Everything from free radios to new schools, roads and water wells, cinema nights and tree-planting projects is being used to bind the people of Musa Qala into a new way of thinking about themselves.
Paid employment is being offered as an alternative to life as a Talib fighter. Every single project sends the key message that the Afghans are better off with the British.
Captain Christian Howard is in charge of delivering these messages and is head of psychological operations – “psyops” – at Musa Qala district centre.
“In terms of hearts and minds, you will only truly win an insurgency by bringing the people on side with what is good,” he said.
“We don’t want to change the Afghans. We want them to carry on with who they are and what they are. But we want them to be good to each other.”
The first results of a survey to discover the attitudes of the people of Musa Qala were delivered back to Army commanders last week. While they showed growing approval for building projects in the town, the people showed less support for the town’s governance. The British Army has a key role in shaping this governance, but how far the Musa Qala people link the two is unclear.
Walking through the streets of Musa Qala on Army patrol, it is apparent that the British are on a major charm offensive, albeit a heavily armed one.
The town bazaar falls strangely silent as the soldiers move through. Trading comes to a halt and the townspeople retreat under the canopies of their open-fronted shops. The stares are mainly hard and hostile, but the soldiers manage to juggle their security operation with an amiable show, waving and calling “salaam alaikum” (may peace be with you) and handing out sweets to some of the children. Some do wave and smile back.
Judging the “atmospherics” of the bazaar is a key purpose of the patrol. Today the hostility was judged to be about normal, with some signs of improvement.
Communicating with the Musa Qala people is difficult. Most have no basic literacy. Musa Qala FM has been set up to deliver news on Army activities and anti-Taliban messages. It is basically a propaganda machine, Captain Howard said, but is also one of a few tools available to reach out to the townspeople.
He wants people to get more involved, even get them requesting their favourite Islamic songs. He wants suggestions on what movies should be screened on film nights, but this is behaviour massively at odds with the core orthodox beliefs of the town, which for many years abided by the Taliban ban on entertainment.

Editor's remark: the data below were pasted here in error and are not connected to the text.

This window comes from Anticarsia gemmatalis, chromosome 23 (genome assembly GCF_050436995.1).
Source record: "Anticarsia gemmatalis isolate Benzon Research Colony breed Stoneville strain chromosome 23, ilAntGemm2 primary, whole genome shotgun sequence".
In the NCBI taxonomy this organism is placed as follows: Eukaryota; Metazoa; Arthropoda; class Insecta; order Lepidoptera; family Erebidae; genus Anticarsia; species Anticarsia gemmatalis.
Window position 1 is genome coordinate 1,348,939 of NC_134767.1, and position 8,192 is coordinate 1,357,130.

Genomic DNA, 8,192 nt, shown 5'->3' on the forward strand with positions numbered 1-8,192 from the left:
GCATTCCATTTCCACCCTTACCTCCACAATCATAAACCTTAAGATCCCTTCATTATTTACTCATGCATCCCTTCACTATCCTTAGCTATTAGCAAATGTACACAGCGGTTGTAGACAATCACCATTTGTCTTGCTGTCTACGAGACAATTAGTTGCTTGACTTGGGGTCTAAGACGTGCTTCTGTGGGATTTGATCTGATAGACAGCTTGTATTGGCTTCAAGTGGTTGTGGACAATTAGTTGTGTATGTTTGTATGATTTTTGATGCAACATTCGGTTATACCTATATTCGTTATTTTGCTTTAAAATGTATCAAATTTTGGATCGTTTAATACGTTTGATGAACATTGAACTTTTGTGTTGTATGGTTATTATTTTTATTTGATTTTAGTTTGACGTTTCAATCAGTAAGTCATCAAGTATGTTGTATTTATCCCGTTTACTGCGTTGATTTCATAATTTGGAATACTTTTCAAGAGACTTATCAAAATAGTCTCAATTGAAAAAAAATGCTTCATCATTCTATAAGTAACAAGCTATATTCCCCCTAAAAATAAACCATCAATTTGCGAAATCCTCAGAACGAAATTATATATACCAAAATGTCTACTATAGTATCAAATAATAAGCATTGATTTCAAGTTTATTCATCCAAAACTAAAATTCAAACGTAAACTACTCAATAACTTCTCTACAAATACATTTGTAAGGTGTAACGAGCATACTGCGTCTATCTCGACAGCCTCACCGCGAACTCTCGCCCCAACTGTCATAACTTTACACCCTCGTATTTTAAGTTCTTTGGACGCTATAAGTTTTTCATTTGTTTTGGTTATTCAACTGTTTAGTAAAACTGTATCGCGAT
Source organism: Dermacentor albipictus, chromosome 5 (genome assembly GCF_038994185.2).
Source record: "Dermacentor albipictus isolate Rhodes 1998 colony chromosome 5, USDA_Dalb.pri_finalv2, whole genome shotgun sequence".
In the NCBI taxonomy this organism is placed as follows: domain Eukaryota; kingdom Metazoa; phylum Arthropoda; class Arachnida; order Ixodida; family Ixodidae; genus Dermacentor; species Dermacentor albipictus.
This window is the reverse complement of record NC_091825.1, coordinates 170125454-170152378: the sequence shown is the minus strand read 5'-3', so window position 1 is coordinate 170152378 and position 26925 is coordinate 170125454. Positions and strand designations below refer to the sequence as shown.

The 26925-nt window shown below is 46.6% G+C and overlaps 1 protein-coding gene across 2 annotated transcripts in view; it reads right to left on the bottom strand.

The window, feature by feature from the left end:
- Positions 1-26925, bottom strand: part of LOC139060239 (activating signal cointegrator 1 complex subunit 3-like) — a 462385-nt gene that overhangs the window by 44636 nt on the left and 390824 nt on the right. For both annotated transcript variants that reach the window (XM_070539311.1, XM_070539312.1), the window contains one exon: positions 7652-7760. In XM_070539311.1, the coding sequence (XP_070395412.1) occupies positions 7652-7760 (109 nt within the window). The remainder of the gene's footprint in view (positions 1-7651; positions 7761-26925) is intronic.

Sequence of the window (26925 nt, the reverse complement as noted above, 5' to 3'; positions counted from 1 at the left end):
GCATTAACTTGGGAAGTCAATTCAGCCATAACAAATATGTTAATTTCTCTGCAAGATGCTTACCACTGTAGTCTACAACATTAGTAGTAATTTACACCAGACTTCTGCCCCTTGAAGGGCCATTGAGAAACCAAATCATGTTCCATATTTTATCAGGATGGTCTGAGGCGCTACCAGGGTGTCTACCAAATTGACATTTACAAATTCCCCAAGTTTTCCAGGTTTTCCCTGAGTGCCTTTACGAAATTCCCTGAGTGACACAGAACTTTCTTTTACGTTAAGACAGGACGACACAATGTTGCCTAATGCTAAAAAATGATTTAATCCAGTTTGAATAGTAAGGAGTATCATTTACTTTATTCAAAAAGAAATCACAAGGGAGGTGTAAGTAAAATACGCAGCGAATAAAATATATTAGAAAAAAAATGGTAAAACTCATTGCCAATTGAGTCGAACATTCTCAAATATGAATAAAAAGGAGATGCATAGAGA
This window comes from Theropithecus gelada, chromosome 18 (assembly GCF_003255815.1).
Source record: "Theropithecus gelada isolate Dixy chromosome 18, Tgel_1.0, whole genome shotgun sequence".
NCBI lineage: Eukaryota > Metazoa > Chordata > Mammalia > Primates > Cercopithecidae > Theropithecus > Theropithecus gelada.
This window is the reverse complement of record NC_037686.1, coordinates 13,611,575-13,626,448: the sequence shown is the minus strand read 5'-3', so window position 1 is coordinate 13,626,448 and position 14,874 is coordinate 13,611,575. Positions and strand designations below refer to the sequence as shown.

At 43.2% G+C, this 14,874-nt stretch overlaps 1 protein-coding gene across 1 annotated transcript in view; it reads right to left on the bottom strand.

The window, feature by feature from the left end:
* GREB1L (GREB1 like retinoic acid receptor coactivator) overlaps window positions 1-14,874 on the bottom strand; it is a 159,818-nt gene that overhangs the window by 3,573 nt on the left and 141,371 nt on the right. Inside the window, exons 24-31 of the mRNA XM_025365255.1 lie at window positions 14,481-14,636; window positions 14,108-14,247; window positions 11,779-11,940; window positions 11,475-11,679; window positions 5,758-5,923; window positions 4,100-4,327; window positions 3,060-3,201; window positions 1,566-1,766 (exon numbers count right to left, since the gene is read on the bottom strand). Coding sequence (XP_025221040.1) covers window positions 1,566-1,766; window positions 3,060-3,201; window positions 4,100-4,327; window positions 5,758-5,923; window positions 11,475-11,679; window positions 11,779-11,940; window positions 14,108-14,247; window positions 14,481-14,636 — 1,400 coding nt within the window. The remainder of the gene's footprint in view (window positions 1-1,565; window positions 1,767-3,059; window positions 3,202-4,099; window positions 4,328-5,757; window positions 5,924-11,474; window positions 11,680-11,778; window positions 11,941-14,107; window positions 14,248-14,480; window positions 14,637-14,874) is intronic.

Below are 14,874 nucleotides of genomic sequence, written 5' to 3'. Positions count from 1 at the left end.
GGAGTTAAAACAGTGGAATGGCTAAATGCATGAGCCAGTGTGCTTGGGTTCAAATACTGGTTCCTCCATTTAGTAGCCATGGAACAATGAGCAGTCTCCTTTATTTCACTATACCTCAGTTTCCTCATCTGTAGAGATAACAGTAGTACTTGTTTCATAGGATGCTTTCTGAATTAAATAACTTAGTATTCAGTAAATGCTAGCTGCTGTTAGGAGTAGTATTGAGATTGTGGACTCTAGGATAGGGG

“The films are mostly Bollywood, but watching people dancing is like watching porn to them. Musa Qala is as hardline as it gets.”
Needing another tool of communication, Captain Howard, who has a masters degree in military psychology, came up with a most British solution – a parish notice board placed in the heart of the town.
“Yes we have control of the airwaves, but not control of the bazaar where all the talking is done. I thought let’s do a newspaper’, but the thing is, everyone is pretty much illiterate.
“I have lived in villages nearly all my life and every one of them had a parish notice board.
“Obviously we don’t mention the word parish, as it is linked to Christianity, but using the board means that we can hit two senses, the visual with the board and the aural with the radio station.
“The Taliban are brilliant at creating rumours, but here we can start our own spread of information.”
A suggestion box is to be fitted to the notice board to give people the chance to offer their ideas and opinion, but it is early days. Such notions are alien to the Afghans. When the Afghan National Army first put up the board, they stuck the posters up on its roof leaving townspeople unable to read them. They did not quite grasp its purpose.
“There is nothing I would like to do more than some clever advertising, but it’s not like we are advertising alcopops. Somehow we need to achieve this psychological reach using very simple messages. It is a big challenge.”
The British Army has, however, found one fundamental emotion to mine – the Afghans’ deep respect for family life. Family is often referred to in the posters that are pinned up on the notice board. Slogans include: “My family loves Musa Qala FM.”
A poster designed shortly after a suicide bomber struck the town in April shows a picture of an injured child being comforted by a soldier and the town governor. It reads: “The Taliban tried to hurt your family.”
“We are trying to reach a deeper sense of identity and a sense of purpose. Look at the emotional environment. The only thing they really trust is the family. We need them to bring that same trust into a wider community,” Captain Howard said.
Captain Howard hopes to expand his operation with a £25,000 budget to buy laptops, Dictaphones and printers and create an “information cell”.
“How important will that be? I would say that one poster is worth 1000 bombs,” he said.
Captain Howard’s methods have merit. But Subadar Prag Tewarri’s methods should not be totally forgotten.